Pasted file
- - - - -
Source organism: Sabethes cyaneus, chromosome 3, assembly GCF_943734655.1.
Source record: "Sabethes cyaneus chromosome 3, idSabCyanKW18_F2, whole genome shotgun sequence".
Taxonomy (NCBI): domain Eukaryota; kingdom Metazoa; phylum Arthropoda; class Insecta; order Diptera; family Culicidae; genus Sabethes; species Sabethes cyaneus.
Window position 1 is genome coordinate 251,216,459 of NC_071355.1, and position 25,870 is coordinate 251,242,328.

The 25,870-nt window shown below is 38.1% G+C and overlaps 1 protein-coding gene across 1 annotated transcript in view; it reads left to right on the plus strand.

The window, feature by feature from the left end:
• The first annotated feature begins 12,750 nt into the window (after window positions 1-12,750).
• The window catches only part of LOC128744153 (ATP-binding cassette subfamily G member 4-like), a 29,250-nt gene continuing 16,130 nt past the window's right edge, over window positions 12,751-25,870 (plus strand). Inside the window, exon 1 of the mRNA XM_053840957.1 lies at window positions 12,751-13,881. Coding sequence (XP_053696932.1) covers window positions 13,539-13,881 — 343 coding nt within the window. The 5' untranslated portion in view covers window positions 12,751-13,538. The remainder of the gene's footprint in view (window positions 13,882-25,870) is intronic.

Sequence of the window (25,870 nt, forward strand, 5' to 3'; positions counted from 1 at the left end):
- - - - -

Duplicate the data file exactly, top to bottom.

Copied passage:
Source organism: Sabethes cyaneus, chromosome 3, assembly GCF_943734655.1.
Source record: "Sabethes cyaneus chromosome 3, idSabCyanKW18_F2, whole genome shotgun sequence".
Taxonomy (NCBI): domain Eukaryota; kingdom Metazoa; phylum Arthropoda; class Insecta; order Diptera; family Culicidae; genus Sabethes; species Sabethes cyaneus.
Window position 1 is genome coordinate 251,216,459 of NC_071355.1, and position 25,870 is coordinate 251,242,328.

The 25,870-nt window shown below is 38.1% G+C and overlaps 1 protein-coding gene across 1 annotated transcript in view; it reads left to right on the plus strand.

The window, feature by feature from the left end:
• The first annotated feature begins 12,750 nt into the window (after window positions 1-12,750).
• The window catches only part of LOC128744153 (ATP-binding cassette subfamily G member 4-like), a 29,250-nt gene continuing 16,130 nt past the window's right edge, over window positions 12,751-25,870 (plus strand). Inside the window, exon 1 of the mRNA XM_053840957.1 lies at window positions 12,751-13,881. Coding sequence (XP_053696932.1) covers window positions 13,539-13,881 — 343 coding nt within the window. The 5' untranslated portion in view covers window positions 12,751-13,538. The remainder of the gene's footprint in view (window positions 13,882-25,870) is intronic.

Sequence of the window (25,870 nt, forward strand, 5' to 3'; positions counted from 1 at the left end):